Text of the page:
Published in the Spring 2012 Johns Hopkins Nursing magazine
Lactation Specialists Offer Help
By Whitney L.J. Howell
Whether it’s her first child or third, breastfeeding can be difficult for any mother. When something just isn’t working right, Deborah Dixon, BSN, RN, IBCLC, or one of her five board-certified colleagues steps in.
As The Johns Hopkins Hospital’s (JHH) lactation consultant coordinator, Dixon helps mothers and babies master breastfeeding or use supplementation strategies. Since arriving in 2007, she’s enhanced the lactation support program to assist mothers with low milk supply.
“We always prefer human milk to formula, so I introduced evidence-based information
about supplementing at the breast to obstetricians, midwives, and neonatologists,” she says. “Now, we’re the state’s only hospital with a specified supplemental feeding policy.”
JHH lactation specialists complete 20 hours of basic breastfeeding training through courses offered twice annually. In addition, Dixon mentors one nurse toward international board certification in lactation every semester and accepts lactation consultant interns from other education programs.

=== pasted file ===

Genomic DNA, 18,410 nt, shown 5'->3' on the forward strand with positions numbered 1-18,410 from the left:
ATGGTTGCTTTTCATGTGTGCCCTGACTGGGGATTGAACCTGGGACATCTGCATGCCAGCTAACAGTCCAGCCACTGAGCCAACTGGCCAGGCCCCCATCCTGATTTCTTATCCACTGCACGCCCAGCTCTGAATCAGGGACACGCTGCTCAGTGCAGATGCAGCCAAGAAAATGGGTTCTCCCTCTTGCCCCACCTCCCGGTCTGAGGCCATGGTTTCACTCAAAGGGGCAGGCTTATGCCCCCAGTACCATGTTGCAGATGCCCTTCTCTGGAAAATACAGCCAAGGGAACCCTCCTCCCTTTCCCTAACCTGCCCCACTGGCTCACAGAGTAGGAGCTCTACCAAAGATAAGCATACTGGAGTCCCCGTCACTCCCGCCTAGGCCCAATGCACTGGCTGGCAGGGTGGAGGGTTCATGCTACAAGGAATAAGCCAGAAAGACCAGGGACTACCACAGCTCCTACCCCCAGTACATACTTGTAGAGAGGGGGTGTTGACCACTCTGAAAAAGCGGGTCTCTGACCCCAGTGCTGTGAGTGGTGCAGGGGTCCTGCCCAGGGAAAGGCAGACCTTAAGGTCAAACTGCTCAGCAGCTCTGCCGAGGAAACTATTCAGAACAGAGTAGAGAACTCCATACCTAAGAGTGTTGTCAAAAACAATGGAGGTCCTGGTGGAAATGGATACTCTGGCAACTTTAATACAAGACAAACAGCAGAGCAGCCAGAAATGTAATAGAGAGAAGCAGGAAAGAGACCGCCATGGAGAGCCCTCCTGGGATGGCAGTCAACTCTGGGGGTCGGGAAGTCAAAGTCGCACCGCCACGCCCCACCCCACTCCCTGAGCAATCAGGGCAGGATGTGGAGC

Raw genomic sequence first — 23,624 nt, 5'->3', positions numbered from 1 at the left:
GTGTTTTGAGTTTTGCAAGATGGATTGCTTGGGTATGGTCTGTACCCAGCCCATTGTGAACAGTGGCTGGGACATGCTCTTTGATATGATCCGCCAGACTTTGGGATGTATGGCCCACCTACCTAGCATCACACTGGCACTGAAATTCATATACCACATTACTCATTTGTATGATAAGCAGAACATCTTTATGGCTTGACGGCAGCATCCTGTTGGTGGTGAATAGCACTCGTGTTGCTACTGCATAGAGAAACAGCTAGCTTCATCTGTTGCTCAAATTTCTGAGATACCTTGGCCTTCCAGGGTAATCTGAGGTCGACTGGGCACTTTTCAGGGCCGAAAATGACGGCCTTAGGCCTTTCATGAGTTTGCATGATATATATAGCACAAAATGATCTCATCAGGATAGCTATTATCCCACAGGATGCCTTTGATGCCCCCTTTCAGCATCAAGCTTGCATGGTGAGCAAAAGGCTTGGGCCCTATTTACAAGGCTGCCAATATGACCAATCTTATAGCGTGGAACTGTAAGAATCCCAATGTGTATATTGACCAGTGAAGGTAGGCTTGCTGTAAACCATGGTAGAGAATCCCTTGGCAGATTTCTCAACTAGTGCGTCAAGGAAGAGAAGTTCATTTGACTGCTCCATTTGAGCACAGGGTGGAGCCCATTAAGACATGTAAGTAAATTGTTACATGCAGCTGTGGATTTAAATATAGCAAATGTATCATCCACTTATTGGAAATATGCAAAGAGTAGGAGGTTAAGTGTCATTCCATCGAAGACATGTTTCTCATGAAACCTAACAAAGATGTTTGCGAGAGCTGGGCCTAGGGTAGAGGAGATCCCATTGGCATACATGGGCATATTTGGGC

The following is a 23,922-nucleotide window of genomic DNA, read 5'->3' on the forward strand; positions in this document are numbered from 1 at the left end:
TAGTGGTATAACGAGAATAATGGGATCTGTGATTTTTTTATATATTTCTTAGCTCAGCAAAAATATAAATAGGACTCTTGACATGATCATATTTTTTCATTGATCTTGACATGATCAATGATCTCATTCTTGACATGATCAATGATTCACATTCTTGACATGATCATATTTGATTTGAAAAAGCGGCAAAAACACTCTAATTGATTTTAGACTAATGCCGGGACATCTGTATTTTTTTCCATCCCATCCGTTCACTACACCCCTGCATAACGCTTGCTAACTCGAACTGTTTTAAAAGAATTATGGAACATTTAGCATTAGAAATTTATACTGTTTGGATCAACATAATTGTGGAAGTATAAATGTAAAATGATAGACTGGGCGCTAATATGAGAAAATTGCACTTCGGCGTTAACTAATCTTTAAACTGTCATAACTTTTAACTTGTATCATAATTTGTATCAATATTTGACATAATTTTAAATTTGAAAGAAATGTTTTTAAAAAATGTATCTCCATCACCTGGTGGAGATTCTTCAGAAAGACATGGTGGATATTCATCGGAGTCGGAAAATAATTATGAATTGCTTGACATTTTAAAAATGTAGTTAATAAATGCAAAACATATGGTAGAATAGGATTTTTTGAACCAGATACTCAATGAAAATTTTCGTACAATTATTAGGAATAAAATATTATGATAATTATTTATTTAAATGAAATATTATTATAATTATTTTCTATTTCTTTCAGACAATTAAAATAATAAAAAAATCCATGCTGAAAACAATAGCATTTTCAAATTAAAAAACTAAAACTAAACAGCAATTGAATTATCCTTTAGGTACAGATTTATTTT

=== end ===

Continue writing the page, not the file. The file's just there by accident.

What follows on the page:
Under Dixon, the number of breast-feeding mothers has skyrocketed. Previously, only 26 to 42 percent of mothers at JHH initiated breastfeeding. Today, thanks to seven-day-a-week lactation coverage, between 60 and 92 percent do so.
Dixon also collaborates with JHH’s pediatric nurse practitioners to establish specific feeding plans. Recently, she and pediatric nurse practitioner Suzanne Rubin, DNP ’11, MPH, MS ’97, CRNP-P, devised breastfeeding plans for late preterm infants and infants with hyperbilirubinemia.
Lactation guidance isn’t limited to post-delivery days. Mothers can attend bi-monthly prenatal breastfeeding classes. After birth, lactation specialists also call mothers at one-week, one-month, and three-month intervals to assess progress. Weekly new-mother meetings also let women discuss concerns.
Lactation specialists offer free consultations to all JHH staff members too. “If a new mom is having a problem, she can make an appointment to see us,” Dixon explains. An employee pump room within the Hospital is also available.
“We’ve made a huge impact,” Dixon says. “We’re teaching moms to let babies lead the dance. It makes breastfeeding so much easier.”
To read article in its original location: http://magazine.nursing.jhu.edu/2012/04/mentoring-moms/